Revised Budget Resolves Major Criticism of Prison Realignment

california prison realignment in may revised budget Credit: California Dept. of Corrections & Rehabilitation[/caption]

Governor Brown’s revised state budget — released on Tuesday — and its conservative approach to California’s economic future were well-received, even by Republicans. The May revise also addresses growing concerns over the undesirable consequences of California prison realignment.

The revised budget includes a provision allowing the California Department of Corrections and Rehabilitation to swap long-term inmates from county jails back to state prisons if counties accept an equivalent population of short-term offenders. This is the first major change of policy in realignment since efforts began in 2011 and should fix one of the major criticisms of prison realignment.

Brown’s realignment plan has received more heat in recent months as the state continues its legal fight over court-ordered prison population reduction. Last week, former lieutenant governor and Brown’s future challenger in 2014, Abel Maldanado, announced that he started a petition to create a ballot initiative that would repeal prison realignment.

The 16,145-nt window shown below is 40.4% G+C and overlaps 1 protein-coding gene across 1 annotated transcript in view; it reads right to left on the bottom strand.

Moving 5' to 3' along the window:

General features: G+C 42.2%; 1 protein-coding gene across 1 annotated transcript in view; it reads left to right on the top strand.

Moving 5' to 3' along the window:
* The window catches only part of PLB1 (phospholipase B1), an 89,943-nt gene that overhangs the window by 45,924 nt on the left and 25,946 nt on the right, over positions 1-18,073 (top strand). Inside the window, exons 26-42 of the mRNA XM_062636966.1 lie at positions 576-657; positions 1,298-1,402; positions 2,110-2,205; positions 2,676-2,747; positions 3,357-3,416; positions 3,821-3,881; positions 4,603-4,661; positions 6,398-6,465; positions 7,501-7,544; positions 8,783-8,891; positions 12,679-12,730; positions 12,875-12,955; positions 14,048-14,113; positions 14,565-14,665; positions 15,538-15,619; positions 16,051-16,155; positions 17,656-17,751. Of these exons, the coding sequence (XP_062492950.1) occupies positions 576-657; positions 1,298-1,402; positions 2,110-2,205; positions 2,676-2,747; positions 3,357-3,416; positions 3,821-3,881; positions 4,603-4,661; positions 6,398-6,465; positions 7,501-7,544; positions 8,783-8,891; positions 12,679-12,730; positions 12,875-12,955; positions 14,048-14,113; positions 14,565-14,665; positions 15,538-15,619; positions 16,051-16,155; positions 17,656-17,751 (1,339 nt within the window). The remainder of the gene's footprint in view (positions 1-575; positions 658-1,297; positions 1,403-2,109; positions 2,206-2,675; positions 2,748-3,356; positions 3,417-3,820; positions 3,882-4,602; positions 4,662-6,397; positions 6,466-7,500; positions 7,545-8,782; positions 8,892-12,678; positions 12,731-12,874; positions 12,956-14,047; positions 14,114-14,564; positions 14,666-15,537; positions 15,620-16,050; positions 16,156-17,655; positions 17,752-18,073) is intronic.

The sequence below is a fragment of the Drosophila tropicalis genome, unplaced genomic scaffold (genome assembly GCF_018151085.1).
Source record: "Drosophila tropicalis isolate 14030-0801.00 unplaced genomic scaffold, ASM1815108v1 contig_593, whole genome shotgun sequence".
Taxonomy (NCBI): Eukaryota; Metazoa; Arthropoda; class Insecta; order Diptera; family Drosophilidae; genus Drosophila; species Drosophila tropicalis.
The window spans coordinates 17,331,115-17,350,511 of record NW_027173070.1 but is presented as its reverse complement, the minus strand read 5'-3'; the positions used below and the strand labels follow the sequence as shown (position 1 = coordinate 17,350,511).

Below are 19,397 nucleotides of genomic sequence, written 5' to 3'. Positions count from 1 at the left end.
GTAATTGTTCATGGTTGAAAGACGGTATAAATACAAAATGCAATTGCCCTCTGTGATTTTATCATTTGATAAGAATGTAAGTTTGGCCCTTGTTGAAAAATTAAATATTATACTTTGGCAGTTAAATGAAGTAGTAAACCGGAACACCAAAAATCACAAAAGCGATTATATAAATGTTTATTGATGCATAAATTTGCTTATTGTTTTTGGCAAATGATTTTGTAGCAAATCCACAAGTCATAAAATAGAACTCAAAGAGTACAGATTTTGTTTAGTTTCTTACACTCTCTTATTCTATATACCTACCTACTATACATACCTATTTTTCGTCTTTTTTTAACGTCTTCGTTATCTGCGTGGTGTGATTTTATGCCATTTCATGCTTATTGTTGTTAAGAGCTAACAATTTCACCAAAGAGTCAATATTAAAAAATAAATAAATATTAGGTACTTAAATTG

One major critique has been over the increasing number of inmates with long sentences sent to county jails. In 2011, realignment was designed to send low-level offenders, with no longer than three years left to serve, from state prisons to county jails.

However, a 2013 report by the California State Sheriffs’ Association revealed that 1,100 inmates with 5-10 year sentences and 44 serving a sentence longer than 10 years were in county jails.

This raises two main issues. First, county jails are designed to hold inmates sentenced for a short period of time and, as a consequence, do not have the medical, mental health, disability, and work programs required of state prisons. County law enforcement officials are worried this could open the door to new lawsuits over violations of inmate rights.

The second issue is that like state prisons, jails are overcrowded. To be able to receive thousands of inmates from the state system, counties often have to shorten sentences. As a consequence, serious offenders could be released earlier which raises concerns over public safety.

To resolve this problem, Senator Bill Emmerson (R-Redlands), introduced a bill in 2012 that would have ensured that felons with sentences longer than three years would spend these years in state prisons. However, the bill was rejected in committee.

He reintroduced a similar bill earlier this years, SB 225, but it stalled again in committee because many Democratic lawmakers believe it is “wrong to roll back any part of realignment in light of federal court orders to reduce the state’s prison population.”

The inclusion of a nearly identical provision in the revised budget for May should be received positively by those who believe Brown’s prison realignment plan needed to be fixed. This solution is also compliant with the federal court decision, according to Finance Director Ana J. Matosantos.